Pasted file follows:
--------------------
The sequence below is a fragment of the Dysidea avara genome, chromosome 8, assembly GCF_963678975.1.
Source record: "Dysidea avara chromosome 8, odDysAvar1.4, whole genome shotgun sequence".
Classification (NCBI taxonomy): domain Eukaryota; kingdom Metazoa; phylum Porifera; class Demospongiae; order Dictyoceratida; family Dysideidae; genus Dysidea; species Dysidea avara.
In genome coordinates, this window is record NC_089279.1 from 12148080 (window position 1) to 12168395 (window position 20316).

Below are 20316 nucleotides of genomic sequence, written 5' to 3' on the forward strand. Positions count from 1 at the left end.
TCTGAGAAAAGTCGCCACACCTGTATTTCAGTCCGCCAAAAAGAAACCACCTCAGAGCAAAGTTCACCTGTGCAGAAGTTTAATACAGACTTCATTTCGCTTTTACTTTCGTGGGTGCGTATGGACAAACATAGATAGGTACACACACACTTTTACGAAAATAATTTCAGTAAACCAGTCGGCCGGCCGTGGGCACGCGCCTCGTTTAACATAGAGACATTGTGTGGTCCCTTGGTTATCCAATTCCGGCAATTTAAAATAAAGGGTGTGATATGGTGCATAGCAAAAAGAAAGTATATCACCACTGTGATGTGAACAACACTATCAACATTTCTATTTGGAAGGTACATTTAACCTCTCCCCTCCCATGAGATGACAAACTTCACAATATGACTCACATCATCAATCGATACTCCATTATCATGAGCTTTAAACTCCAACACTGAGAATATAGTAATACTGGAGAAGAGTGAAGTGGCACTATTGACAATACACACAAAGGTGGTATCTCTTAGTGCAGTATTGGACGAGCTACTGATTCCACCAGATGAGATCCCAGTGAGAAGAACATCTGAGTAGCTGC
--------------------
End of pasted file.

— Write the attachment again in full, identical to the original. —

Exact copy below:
The sequence below is a fragment of the Dysidea avara genome, chromosome 8, assembly GCF_963678975.1.
Source record: "Dysidea avara chromosome 8, odDysAvar1.4, whole genome shotgun sequence".
Classification (NCBI taxonomy): domain Eukaryota; kingdom Metazoa; phylum Porifera; class Demospongiae; order Dictyoceratida; family Dysideidae; genus Dysidea; species Dysidea avara.
In genome coordinates, this window is record NC_089279.1 from 12148080 (window position 1) to 12168395 (window position 20316).

Below are 20316 nucleotides of genomic sequence, written 5' to 3' on the forward strand. Positions count from 1 at the left end.
TCTGAGAAAAGTCGCCACACCTGTATTTCAGTCCGCCAAAAAGAAACCACCTCAGAGCAAAGTTCACCTGTGCAGAAGTTTAATACAGACTTCATTTCGCTTTTACTTTCGTGGGTGCGTATGGACAAACATAGATAGGTACACACACACTTTTACGAAAATAATTTCAGTAAACCAGTCGGCCGGCCGTGGGCACGCGCCTCGTTTAACATAGAGACATTGTGTGGTCCCTTGGTTATCCAATTCCGGCAATTTAAAATAAAGGGTGTGATATGGTGCATAGCAAAAAGAAAGTATATCACCACTGTGATGTGAACAACACTATCAACATTTCTATTTGGAAGGTACATTTAACCTCTCCCCTCCCATGAGATGACAAACTTCACAATATGACTCACATCATCAATCGATACTCCATTATCATGAGCTTTAAACTCCAACACTGAGAATATAGTAATACTGGAGAAGAGTGAAGTGGCACTATTGACAATACACACAAAGGTGGTATCTCTTAGTGCAGTATTGGACGAGCTACTGATTCCACCAGATGAGATCCCAGTGAGAAGAACATCTGAGTAGCTGC